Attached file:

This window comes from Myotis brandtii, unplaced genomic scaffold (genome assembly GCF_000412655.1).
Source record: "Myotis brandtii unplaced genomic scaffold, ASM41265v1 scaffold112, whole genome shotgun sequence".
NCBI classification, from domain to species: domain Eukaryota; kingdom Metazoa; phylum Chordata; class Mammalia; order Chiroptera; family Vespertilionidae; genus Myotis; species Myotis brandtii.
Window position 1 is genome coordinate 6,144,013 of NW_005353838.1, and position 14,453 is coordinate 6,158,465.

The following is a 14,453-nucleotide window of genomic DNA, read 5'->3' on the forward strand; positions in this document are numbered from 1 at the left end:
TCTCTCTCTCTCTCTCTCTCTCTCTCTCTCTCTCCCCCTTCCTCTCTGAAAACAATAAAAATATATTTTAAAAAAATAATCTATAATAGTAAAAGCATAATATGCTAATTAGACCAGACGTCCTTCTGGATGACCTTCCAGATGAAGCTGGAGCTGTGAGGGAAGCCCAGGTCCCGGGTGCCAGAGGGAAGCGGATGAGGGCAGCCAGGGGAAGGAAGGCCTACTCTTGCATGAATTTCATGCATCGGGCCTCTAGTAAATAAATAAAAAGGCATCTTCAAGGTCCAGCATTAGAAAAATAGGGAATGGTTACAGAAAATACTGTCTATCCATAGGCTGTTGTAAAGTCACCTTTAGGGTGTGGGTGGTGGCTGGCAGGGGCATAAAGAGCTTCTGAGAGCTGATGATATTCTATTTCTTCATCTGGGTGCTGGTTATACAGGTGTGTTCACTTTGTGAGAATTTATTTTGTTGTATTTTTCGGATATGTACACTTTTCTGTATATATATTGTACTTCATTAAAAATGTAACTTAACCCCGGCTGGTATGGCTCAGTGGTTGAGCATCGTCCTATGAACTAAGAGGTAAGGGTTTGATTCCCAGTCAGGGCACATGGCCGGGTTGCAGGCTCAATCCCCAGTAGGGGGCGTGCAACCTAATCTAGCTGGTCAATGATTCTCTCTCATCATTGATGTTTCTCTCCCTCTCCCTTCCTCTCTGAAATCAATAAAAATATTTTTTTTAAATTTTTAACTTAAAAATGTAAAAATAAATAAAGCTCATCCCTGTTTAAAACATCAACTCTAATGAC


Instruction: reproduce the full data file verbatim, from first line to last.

This window comes from Myotis brandtii, unplaced genomic scaffold (genome assembly GCF_000412655.1).
Source record: "Myotis brandtii unplaced genomic scaffold, ASM41265v1 scaffold112, whole genome shotgun sequence".
NCBI classification, from domain to species: domain Eukaryota; kingdom Metazoa; phylum Chordata; class Mammalia; order Chiroptera; family Vespertilionidae; genus Myotis; species Myotis brandtii.
Window position 1 is genome coordinate 6,144,013 of NW_005353838.1, and position 14,453 is coordinate 6,158,465.

The following is a 14,453-nucleotide window of genomic DNA, read 5'->3' on the forward strand; positions in this document are numbered from 1 at the left end:
TCTCTCTCTCTCTCTCTCTCTCTCTCTCTCTCTCCCCCTTCCTCTCTGAAAACAATAAAAATATATTTTAAAAAAATAATCTATAATAGTAAAAGCATAATATGCTAATTAGACCAGACGTCCTTCTGGATGACCTTCCAGATGAAGCTGGAGCTGTGAGGGAAGCCCAGGTCCCGGGTGCCAGAGGGAAGCGGATGAGGGCAGCCAGGGGAAGGAAGGCCTACTCTTGCATGAATTTCATGCATCGGGCCTCTAGTAAATAAATAAAAAGGCATCTTCAAGGTCCAGCATTAGAAAAATAGGGAATGGTTACAGAAAATACTGTCTATCCATAGGCTGTTGTAAAGTCACCTTTAGGGTGTGGGTGGTGGCTGGCAGGGGCATAAAGAGCTTCTGAGAGCTGATGATATTCTATTTCTTCATCTGGGTGCTGGTTATACAGGTGTGTTCACTTTGTGAGAATTTATTTTGTTGTATTTTTCGGATATGTACACTTTTCTGTATATATATTGTACTTCATTAAAAATGTAACTTAACCCCGGCTGGTATGGCTCAGTGGTTGAGCATCGTCCTATGAACTAAGAGGTAAGGGTTTGATTCCCAGTCAGGGCACATGGCCGGGTTGCAGGCTCAATCCCCAGTAGGGGGCGTGCAACCTAATCTAGCTGGTCAATGATTCTCTCTCATCATTGATGTTTCTCTCCCTCTCCCTTCCTCTCTGAAATCAATAAAAATATTTTTTTTAAATTTTTAACTTAAAAATGTAAAAATAAATAAAGCTCATCCCTGTTTAAAACATCAACTCTAATGAC